H-Diplo Essay 395- Eliot A. Cohen on Learning the Scholar’s Craft19 min read

My career has been, I suppose, that of a changeling – an historian trapped in a political scientist’s body, an occasional bureaucrat and diplomat, a Dean and a pundit.  My field has been that of ‘hard,’ i.e., military national security, but also military history, and some topics much further afield, to include a current project on William Shakespeare.  It has been an exceptionally fulfilling and generally (although not always) a happy one.  Much of it owes to good fortune, but the greatest part to all those who helped me along the way.  Of all these, I will say at the outset, the important have been family – grandparents, parents, my wife, children and even grandchildren.  It would be an intrusion on their privacy to say much on that score, but unquestionably they played the most important role in forming me, to include my professional career.

H-Diplo Essay 395

Essay Series on Learning the Scholar’s Craft: Reflections of Historians and International Relations Scholars
7 December 2021

My Formative Years

Series Editor: Diane Labrosse | Production Editor: George Fujii

Essay by Eliot A. Cohen, Robert E. Osgood Professor, SAIS, and Arleigh Burke Chair in Strategy, CSIS

My career has been, I suppose, that of a changeling – an historian trapped in a political scientist’s body, an occasional bureaucrat and diplomat, a Dean and a pundit.  My field has been that of ‘hard,’ i.e., military national security, but also military history, and some topics much further afield, to include a current project on William Shakespeare.  It has been an exceptionally fulfilling and generally (although not always) a happy one.  Much of it owes to good fortune, but the greatest part to all those who helped me along the way.  Of all these, I will say at the outset, the important have been family – grandparents, parents, my wife, children and even grandchildren.  It would be an intrusion on their privacy to say much on that score, but unquestionably they played the most important role in forming me, to include my professional career.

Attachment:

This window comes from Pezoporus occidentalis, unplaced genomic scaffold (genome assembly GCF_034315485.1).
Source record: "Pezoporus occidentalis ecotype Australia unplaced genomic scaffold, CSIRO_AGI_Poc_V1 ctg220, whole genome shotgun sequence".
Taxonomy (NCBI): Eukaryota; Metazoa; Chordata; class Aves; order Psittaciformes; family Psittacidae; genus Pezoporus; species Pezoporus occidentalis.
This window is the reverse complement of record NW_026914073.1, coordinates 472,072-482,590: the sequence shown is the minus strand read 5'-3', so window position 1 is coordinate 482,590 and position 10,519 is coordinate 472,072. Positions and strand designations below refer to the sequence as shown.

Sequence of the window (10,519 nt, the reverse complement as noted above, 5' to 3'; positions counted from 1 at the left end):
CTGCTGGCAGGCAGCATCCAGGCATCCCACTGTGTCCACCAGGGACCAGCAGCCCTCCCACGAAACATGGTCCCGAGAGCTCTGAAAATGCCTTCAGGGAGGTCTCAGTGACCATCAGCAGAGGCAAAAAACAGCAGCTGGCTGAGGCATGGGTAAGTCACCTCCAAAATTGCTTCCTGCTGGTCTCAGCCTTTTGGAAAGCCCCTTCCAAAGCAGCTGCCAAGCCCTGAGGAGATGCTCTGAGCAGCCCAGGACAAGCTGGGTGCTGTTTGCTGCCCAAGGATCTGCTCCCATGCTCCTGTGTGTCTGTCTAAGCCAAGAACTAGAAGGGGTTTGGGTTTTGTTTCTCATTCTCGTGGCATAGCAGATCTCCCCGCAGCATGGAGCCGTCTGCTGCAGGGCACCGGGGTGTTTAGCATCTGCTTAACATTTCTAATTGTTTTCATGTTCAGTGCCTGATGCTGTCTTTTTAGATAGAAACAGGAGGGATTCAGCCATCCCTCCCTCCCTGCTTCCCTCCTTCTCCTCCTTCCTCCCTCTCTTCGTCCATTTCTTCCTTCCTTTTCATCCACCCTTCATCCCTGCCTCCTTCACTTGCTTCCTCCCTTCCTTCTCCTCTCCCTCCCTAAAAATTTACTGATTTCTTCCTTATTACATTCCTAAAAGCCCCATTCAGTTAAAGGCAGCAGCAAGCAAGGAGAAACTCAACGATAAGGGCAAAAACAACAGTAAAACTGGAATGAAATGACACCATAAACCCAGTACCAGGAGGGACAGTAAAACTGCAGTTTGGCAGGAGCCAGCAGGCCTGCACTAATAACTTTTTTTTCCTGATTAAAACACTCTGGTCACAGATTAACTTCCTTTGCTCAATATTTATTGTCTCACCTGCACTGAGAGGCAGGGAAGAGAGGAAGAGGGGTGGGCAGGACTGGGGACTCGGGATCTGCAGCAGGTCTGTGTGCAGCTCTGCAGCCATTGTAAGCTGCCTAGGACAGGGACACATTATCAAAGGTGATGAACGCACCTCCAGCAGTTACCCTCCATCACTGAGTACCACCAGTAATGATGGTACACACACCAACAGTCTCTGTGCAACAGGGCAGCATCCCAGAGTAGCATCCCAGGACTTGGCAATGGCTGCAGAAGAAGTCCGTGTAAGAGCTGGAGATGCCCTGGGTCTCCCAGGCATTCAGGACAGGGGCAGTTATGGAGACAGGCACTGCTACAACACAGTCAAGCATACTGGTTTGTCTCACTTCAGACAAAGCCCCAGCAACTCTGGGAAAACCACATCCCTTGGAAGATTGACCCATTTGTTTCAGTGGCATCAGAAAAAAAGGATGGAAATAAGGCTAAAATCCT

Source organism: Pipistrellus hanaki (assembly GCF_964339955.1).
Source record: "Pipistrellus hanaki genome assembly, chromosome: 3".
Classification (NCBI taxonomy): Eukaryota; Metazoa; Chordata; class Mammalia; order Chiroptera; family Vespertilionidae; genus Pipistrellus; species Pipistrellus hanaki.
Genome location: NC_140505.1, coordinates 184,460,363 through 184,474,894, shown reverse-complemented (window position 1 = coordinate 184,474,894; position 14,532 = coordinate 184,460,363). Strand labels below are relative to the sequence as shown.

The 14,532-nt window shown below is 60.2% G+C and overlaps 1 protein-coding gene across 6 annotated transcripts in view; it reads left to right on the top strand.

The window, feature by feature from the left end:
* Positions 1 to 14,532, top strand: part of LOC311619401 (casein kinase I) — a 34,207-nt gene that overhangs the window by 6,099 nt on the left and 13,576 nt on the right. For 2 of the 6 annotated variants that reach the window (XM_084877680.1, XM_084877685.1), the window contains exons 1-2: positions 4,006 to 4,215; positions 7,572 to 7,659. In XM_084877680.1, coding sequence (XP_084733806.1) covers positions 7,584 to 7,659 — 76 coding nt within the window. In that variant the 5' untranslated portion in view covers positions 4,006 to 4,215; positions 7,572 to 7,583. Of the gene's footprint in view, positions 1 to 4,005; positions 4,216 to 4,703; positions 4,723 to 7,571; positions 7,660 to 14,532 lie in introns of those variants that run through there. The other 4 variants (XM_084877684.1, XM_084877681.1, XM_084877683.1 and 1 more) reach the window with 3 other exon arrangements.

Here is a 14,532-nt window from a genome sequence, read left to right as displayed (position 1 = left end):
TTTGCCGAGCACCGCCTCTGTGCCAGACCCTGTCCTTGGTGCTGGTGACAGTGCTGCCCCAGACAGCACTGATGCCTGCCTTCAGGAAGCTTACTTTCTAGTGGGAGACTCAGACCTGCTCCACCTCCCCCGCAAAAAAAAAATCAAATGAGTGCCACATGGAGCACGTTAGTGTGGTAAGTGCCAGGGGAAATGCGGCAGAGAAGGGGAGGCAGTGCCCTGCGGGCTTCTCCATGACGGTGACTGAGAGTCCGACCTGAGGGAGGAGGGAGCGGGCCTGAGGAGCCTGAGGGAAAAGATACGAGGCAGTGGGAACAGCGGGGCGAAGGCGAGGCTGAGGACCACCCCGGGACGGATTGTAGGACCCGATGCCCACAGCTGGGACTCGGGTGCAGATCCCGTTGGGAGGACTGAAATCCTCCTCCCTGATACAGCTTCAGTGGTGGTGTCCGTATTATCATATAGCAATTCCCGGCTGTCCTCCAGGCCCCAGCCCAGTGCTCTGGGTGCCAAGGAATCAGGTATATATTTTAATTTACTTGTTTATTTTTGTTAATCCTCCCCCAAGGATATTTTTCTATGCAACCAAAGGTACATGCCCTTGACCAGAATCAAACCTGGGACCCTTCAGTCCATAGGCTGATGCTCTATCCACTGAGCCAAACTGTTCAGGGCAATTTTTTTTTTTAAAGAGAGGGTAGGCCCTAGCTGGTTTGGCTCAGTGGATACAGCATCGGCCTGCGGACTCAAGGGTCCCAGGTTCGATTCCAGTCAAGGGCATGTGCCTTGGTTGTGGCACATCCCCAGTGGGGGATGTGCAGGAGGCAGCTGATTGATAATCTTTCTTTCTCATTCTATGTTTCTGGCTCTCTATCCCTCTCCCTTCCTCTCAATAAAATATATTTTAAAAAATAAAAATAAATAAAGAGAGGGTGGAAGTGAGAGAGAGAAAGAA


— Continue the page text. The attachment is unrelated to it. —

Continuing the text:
My interest in things military stemmed from three boyhood experiences.  The first, and the heaviest, was that of a Jew born barely a decade after World War II. I attended an orthodox day school, where most of my rabbis were survivors – one had been in Dachau, several had fled the German invasion of Poland and ended up in Shanghai, one had been a hidden child in Berlin throughout the war.  Some of my parents’ friends spoke with thick accents and had no immediate family beyond spouse and offspring; we walked to Sabbath services with a friend of my father’s who had been one of Jews rescued by Oskar Schindler.  I never learned about the disfiguring scar on his neck.

Subconsciously, I suppose, they taught me that the world is a place where the worst can happen.  At the same time, I have vivid memories of the crisis leading up to the Six Day War and then the shock of the 1973 Yom Kippur War.  In both cases, it seemed as though Israel, the only Jewish state, was in mortal peril, and saved itself only through battle.  From this combination of influences I came to realize that military power has its uses.  Or as I told a German audience when one imperious member of it informed me that as a German she knew that war never solved anything, “If it had not been for the war my country waged, the woman my uncle married would have ended up as smoke in a chimney, and my cousins would never have existed.”